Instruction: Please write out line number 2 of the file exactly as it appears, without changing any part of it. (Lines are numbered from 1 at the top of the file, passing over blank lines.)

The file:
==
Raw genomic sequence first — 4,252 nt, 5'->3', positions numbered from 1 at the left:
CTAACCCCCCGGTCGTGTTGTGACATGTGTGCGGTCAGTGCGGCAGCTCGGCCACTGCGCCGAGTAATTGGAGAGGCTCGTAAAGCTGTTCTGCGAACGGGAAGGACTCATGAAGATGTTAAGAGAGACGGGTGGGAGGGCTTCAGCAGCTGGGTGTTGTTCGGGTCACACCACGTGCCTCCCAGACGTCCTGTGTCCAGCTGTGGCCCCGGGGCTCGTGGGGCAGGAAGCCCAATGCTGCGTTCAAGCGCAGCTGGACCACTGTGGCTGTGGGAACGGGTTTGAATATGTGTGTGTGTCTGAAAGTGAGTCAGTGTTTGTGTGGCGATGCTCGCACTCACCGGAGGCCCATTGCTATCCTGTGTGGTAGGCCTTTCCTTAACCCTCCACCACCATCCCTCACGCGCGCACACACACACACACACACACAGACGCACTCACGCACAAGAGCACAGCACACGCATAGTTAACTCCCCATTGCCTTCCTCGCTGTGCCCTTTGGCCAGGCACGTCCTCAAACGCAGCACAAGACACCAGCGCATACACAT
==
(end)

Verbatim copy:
CTAACCCCCCGGTCGTGTTGTGACATGTGTGCGGTCAGTGCGGCAGCTCGGCCACTGCGCCGAGTAATTGGAGAGGCTCGTAAAGCTGTTCTGCGAACGGGAAGGACTCATGAAGATGTTAAGAGAGACGGGTGGGAGGGCTTCAGCAGCTGGGTGTTGTTCGGGTCACACCACGTGCCTCCCAGACGTCCTGTGTCCAGCTGTGGCCCCGGGGCTCGTGGGGCAGGAAGCCCAATGCTGCGTTCAAGCGCAGCTGGACCACTGTGGCTGTGGGAACGGGTTTGAATATGTGTGTGTGTCTGAAAGTGAGTCAGTGTTTGTGTGGCGATGCTCGCACTCACCGGAGGCCCATTGCTATCCTGTGTGGTAGGCCTTTCCTTAACCCTCCACCACCATCCCTCACGCGCGCACACACACACACACACACACAGACGCACTCACGCACAAGAGCACAGCACACGCATAGTTAACTCCCCATTGCCTTCCTCGCTGTGCCCTTTGGCCAGGCACGTCCTCAAACGCAGCACAAGACACCAGCGCATACACAT